Procedurally, Brand allows for the issue of punitive damages to go to the jury, and, arguably, expands the factors a jury may consider in awarding punitive damages in the context of a business tort, but Brand does not mean that a plaintiff will prevail on the issue. It goes without saying that the threat alone may be enough. Brand's strategy in asserting a claim for negligent misrepresentation (and not, for example, breach of contract) created the opportunity to plead and prove punitive damages. Brand was also fortunate to have sufficient facts to overcome the application of the economic loss doctrine. The Third Circuit's opinion in this case supports that strategy by allowing punitive damages in a negligent misrepresentation case and by allowing the consideration of potential (related) harm to the public. In this way, the Third Circuit has created another tool in the commercial litigation arsenal. It will be interesting to see whether courts in the future limit the application of this case to its facts, or if it marks a dramatic change in the available remedies for business torts. •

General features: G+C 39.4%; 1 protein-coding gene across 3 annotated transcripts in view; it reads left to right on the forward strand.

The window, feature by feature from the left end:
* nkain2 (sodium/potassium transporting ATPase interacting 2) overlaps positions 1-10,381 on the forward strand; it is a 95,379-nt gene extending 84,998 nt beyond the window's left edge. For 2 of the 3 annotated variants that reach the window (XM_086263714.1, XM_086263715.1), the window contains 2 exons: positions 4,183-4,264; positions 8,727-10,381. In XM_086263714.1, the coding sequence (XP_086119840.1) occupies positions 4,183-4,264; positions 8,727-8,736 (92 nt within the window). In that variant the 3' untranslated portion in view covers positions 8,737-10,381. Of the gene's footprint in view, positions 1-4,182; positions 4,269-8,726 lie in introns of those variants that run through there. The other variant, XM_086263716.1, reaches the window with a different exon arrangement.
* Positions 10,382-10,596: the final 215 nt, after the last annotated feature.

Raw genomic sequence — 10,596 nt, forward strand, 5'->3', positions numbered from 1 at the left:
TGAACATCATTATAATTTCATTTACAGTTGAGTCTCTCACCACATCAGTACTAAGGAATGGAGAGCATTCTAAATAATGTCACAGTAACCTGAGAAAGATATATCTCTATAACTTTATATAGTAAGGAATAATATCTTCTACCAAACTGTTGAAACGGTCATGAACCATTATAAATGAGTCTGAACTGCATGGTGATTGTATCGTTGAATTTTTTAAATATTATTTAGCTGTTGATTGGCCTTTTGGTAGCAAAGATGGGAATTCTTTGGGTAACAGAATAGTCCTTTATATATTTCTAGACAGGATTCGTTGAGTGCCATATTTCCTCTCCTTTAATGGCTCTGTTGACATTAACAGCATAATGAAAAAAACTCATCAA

By Thomas P. Donnelly, Esquire Reprinted with permission from the May 29, 2015 issue of The Legal Intelligencer. (c) 2015 ALM Media Properties. Further duplication without permission is prohibited.

Confidentiality agreements have become commonplace in commercial litigation.  The purpose of a confidentiality agreement as the protection from disclosure of either private personal or sensitive business information which gives a party a competitive advantage is certainly a noble one and one which mandates an agreement against such disclosure in a wide variety of circumstances.  Often, the parties seek the imprimatur of the court by requesting the court adopt the agreement of the parties as an order thereby incorporating the court’s power to impose sanctions in the event of breach.  The entry of such an order, whether intentionally or as an unintended consequence,  may change the nature of a third party, foreign to the dispute with respect to which the confidentiality order was entered, to obtain information produced in the prior litigation.  

Friday, 05 December 2014 16:03

Arbitration - A Skeptic's Admission

By Thomas P. Donnelly, Esquire, Reprinted with permission from the November 24, 2014 issue of The Legal Intelligencer. (c) 2014 ALM Media Properties. Further duplication without permission is prohibited.